Gardening, Grow Your Own, How To, Plants

How-To-Grow-Your-Own-Tomatoes

Easy to grow but producing abundant yields, tomatoes are often the first crop a gardener has in their allotment. In return for a sunny spot and the odd dose of feed, they will reward you with plenty of fruits that can be used for a range of recipes. Primed for beginners and experts alike, read on for a useful guide on growing your own tomatoes.

Determinate and Indeterminate Tomatoes

A tomato plant can either be indeterminate or determinate, and depending on which type they fall into, they will require their own unique care. For example, indeterminate varieties should have their side shoots pruned, while determinate varieties should not as this can hinder their yields. Below we detail key differences that will help you decide which type is best for you: 

Indeterminate Varieties
  • A vining habit. 
  • Grows indefinitely.
  • Crops until the first frost.  
  • Fruits can be larger in size. 
  • Requires more support. 
Determinate Varieties
  • A compact bush habit. 
  • Good for small gardens. 
  • Fruits ripen concurrently. 
  • Less support is needed. 
Do I Need to Support my Tomato Plant?

In principle, determinate tomato plants do not require support. Nonetheless, once fruits appear, they can become weighed down, and this can make them vulnerable to pests and disease. It is therefore not a bad idea to tie them to a sturdy stake or enclose them in a tomato cage.

With indeterminate tomatoes, it is important that you provide a good amount of support. This is because their stems can grow much longer than a determinate variety’s. We therefore recommend that you drive two stakes into the ground and carefully attach your plant with soft ties.

Growing your Tomatoes

How-To-Grow-Your-Own-Tomatoes

You can either grow tomatoes from seed or start them from young plug plants. Although growing tomatoes from seed requires a little more time, it is best if you wish to grow rarer varieties. Young plants, on the other hand, can be more convenient to grow as they allow you to stagger your growing schedule. This will spare you more time, space, and attention to focus on crops that are growing before spring (nevertheless, they should be hardened off first). 

Growing from Seed
  • Fill 7.5cm pots with moist compost. 
  • Apply a layer of vermiculite and provide a watering.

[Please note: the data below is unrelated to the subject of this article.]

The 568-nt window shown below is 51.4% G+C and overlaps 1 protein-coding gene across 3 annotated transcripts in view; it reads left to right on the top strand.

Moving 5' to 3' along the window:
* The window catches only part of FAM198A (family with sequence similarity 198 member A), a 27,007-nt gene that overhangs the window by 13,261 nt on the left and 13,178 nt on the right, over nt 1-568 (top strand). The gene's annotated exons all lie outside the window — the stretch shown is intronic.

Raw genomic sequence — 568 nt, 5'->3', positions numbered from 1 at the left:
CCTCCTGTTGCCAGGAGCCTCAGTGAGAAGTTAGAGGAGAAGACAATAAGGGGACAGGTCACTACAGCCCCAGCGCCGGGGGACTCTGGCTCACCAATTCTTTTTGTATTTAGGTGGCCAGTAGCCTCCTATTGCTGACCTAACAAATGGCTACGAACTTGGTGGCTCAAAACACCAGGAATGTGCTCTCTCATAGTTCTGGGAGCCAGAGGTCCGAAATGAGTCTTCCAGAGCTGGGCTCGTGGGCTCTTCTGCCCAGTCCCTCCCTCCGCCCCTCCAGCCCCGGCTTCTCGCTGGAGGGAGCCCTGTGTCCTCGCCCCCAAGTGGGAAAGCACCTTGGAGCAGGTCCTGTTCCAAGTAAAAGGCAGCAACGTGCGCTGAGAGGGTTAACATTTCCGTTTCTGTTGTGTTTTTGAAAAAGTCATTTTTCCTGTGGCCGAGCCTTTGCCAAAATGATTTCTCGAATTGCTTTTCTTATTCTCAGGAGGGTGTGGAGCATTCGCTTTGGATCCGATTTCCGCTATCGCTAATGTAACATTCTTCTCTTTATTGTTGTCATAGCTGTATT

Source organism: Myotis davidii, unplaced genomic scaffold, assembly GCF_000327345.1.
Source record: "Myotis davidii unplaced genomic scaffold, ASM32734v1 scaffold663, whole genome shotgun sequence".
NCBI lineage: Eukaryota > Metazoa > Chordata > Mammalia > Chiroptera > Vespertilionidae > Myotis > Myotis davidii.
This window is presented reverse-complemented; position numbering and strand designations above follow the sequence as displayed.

• Cover each pot with cling film, and place in a propagator or sunny windowsill.  (Cling film will help retain moisture and heat, which are both important for allowing germination).
  • When two small leaves appear, it is safe to assume that germination has occurred. 
  • Transplant into 9cm pots that have been filled with all-purpose compost. 
  • Move to a windowsill that receives plenty of sunlight. 
  • Using increasingly larger pots, repeat these steps  as your tomato plants continue to grow. 
Growing from Young Plants

Once a truss begins to open, your tomato plants can be planted in your garden (a truss is the stem of a plant in which flowers, and later tomatoes, grow from). 

  • Plant your seedings out in 23cm pots (approximately), or in your garden’s borders, distanced 45cm to 60cm apart.
  • If you are planting in a border, make sure that the site is rich in organic matter. 

 

Caring for your Tomatoes

How-To-Grow-Your-Own-Tomatoes

Watering and Feeding 

We advise that you water your tomato plants once a day, making sure that the soil evenly moist. If you are growing your tomatoes in a container, you can water them twice a day; and this rule can be applied to tomatoes growing in borders if the weather is particularly warm. Signs to keep in mind are if the leaves are drooping, you have under-watered, and if the leaves are yellowing, you have over-watered.

Once every two weeks, feed your tomato plants with a balanced liquid fertiliser. This will keep the soil’s pH optimal for growing thriving plants. When the first fruits have appeared, you can then swap for a high potash feed. 

Sun Requirements

Your tomato plants will relish warm and sunny conditions, so they should ideally receive between six and eight hours of sun per day. As the season comes to an end, you can remove old leaves to allow more sun to come through. 

Pruning Tips

If you are growing determinate varieties, it is best to pinch out any side shoots that become visible. Unlike the lateral trusses of a tomato plant, these shoots are more vigorous, and as such, will compromise the plant’s energy. By keeping these side shoots at bay, you are leveraging greater energy into fruiting. 

Another pruning tip is to remove foliage beneath the lowest truss of fruits. This enables more light to travel through, but also helps ventilation and speeds up ripening. As more trusses develop, you can continue to remove more and more leaves. An added benefit of this approach is that blight or mosaic virus can successfully be treated; simply rescind all of the plant’s leaves. 

Harvesting your Tomatoes

How-To-Grow-Your-Own-Tomatoes

When the tomatoes turn fully red, they are ripe enough to be picked. Depending on the conditions outside, you may want to harvest your fruits when they are green. To aid their ripening, we recommend that you store them next to a banana. Bananas release a gas called ethene, and this encourages nearby fruits to soften and have their starches convert to sugars. 

 

Decoration, Decorative Features, Garden Design, Indoor, Make over

Painting furniture is a great way to add your own personality to your furniture. But it can be a daunting task if you’re not used to it; we’ve all had the worry of “what if I make it look worse?”. So we’ve compiled some basic tips and ideas to help guide you in the right direction so you can enjoy the process and have some success with painting your furniture. We’ve also got some decorative ideas to help get you thinking on how to make any furniture item your own.   

Prepare your furniture for painting

  1. Always give your furniture a clean before painting. Make sure it’s free from dust by going over it with a damp cloth and then a dry cloth before you start.
  2. Some items of furniture may come already varnished or treated in which case you may need to sand them before you can paint. For wooden furniture, a standard sandpaper will work fine but for metal items, you may need to purchase some special sandpaper.
  3. If there are areas of the furniture you wish to remain paint-free, cover these with masking tape or a special painters tape from a DIY store.